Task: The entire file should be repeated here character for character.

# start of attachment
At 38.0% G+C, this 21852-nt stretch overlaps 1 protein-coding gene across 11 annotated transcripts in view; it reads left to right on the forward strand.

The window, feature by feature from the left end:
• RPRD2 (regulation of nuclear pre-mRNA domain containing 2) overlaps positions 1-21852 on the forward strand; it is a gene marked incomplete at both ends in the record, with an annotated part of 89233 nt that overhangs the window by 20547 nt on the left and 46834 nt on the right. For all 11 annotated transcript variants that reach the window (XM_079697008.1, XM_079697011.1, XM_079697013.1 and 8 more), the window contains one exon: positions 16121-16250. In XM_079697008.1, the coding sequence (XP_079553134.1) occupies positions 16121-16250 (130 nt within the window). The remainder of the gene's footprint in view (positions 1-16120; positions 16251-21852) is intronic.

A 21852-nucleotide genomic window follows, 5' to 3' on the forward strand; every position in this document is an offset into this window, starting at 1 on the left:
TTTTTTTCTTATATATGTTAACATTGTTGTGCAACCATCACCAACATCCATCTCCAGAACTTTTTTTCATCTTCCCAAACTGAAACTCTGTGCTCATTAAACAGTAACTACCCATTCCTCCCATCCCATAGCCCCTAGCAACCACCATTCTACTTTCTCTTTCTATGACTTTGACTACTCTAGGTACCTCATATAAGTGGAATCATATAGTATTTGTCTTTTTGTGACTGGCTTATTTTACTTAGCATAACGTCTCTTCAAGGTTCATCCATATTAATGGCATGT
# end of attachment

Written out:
At 38.0% G+C, this 21852-nt stretch overlaps 1 protein-coding gene across 11 annotated transcripts in view; it reads left to right on the forward strand.

The window, feature by feature from the left end:
• RPRD2 (regulation of nuclear pre-mRNA domain containing 2) overlaps positions 1-21852 on the forward strand; it is a gene marked incomplete at both ends in the record, with an annotated part of 89233 nt that overhangs the window by 20547 nt on the left and 46834 nt on the right. For all 11 annotated transcript variants that reach the window (XM_079697008.1, XM_079697011.1, XM_079697013.1 and 8 more), the window contains one exon: positions 16121-16250. In XM_079697008.1, the coding sequence (XP_079553134.1) occupies positions 16121-16250 (130 nt within the window). The remainder of the gene's footprint in view (positions 1-16120; positions 16251-21852) is intronic.

A 21852-nucleotide genomic window follows, 5' to 3' on the forward strand; every position in this document is an offset into this window, starting at 1 on the left:
TTTTTTTCTTATATATGTTAACATTGTTGTGCAACCATCACCAACATCCATCTCCAGAACTTTTTTTCATCTTCCCAAACTGAAACTCTGTGCTCATTAAACAGTAACTACCCATTCCTCCCATCCCATAGCCCCTAGCAACCACCATTCTACTTTCTCTTTCTATGACTTTGACTACTCTAGGTACCTCATATAAGTGGAATCATATAGTATTTGTCTTTTTGTGACTGGCTTATTTTACTTAGCATAACGTCTCTTCAAGGTTCATCCATATTAATGGCATGT